Test-tube baby chances halved for over-35s

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The Independent Online
A woman's chance of a successful test-tube pregnancy drops sharply after the age of 35, according to a new analysis of more than 25,000 women treated in British clinics over three years.

The age of a woman is widely accepted as one of the most important factors influencing a successful outcome in in-vitro fertilisation (IVF). However, the new data derived from the Human Fertilisation and Embryology Authority's records since its inception in 1991 provides the best available evidence on the outcome of the treatment to date.

The overall success rate per IVF treatment was 14 per cent but it varied dramatically with age and was highest among women of 25 to 30. Surprisingly, women younger than this had lower success rates. The reason is not known and is under investigation. (It is already well-established that the "take home baby" rate varies widely between clinics, with some achieving success rates of up to 25 per cent.)

Professor Allan Templeton, of the Department of Obstetrics and Gynaecology at Aberdeen University, and colleagues calculated that about 16 per cent of women of 25 could expect to have a child, and 17 per cent of those aged 30.

But by 35 the success rate had fallen to 14 per cent per treatment cycle, and then fell steeply to 7 per cent by 40, and 2 per cent by 45. "No pregnancies were recorded in women older than 45 years," according to the report in today's issue of The Lancet.

Women who had previously been pregnant had a better chance of success than those who had never conceived, and this effect was stronger where there had been a live birth and strongest of all in those who had had a child by IVF.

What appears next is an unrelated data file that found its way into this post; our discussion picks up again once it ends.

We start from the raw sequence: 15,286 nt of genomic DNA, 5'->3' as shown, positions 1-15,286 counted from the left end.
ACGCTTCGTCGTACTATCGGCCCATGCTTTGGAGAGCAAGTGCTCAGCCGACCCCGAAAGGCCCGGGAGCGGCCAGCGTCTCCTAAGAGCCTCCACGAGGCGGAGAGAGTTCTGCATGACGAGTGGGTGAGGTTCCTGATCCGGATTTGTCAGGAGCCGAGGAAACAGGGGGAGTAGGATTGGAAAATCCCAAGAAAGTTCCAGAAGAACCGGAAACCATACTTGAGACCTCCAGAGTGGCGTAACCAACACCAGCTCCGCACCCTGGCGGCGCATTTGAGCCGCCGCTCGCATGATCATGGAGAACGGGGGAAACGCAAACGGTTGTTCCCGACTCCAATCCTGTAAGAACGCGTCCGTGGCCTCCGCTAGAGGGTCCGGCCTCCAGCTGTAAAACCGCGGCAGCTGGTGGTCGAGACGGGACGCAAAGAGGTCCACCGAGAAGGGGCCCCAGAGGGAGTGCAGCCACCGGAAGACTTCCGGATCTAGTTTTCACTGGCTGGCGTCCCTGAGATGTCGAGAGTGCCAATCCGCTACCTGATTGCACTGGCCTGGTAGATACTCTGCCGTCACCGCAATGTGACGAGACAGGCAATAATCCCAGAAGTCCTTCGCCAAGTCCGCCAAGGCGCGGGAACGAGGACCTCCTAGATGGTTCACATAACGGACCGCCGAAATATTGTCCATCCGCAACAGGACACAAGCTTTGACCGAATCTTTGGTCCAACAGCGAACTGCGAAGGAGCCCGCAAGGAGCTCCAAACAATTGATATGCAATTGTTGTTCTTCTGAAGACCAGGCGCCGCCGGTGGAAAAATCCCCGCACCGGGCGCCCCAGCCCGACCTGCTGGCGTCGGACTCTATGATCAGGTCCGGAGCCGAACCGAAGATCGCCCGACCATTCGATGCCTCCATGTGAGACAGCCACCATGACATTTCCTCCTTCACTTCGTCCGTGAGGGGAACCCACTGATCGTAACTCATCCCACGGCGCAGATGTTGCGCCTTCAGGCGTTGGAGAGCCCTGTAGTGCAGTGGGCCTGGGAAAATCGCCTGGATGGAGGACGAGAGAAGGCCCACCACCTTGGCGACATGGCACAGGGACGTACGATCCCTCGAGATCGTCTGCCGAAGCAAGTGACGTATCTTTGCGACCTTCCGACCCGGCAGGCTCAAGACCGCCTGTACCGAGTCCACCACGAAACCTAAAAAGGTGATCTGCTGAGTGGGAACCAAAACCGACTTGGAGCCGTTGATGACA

The use of donor eggs, in place of eggs removed from the ovaries of the woman undergoing treatment, significantly improved the chances of success in women over 29 but diminished with age. This is thought to be due to the decreasing "receptivity" of the womb lining for a fertilised egg.

Professor Templeton said that the cause of infertility did not appear to influence the outcome but the chances of pregnancy fell with each failed cycle of treatment: "We found that the best possibility of success is in the first cycle of IVF treatment and that there is a significant negative effect with increasing number of attempts thereafter."

The live birth rate was better for women with unexplained infertility than for those in whom tubal disease (blockage, inflammation and so on of the Fallopian tubes) had been diagnosed.

Overall, 36,961 IVF cycles (70 per cent of all those registered between August 1991 and April 1994) in 26,389 women were investigated. Almost three-quarters of the women had one treatment cycle; one-fifth had two, and 8 per cent more than two. A further group of 1,416 IVF cycles using donated eggs were included in the study.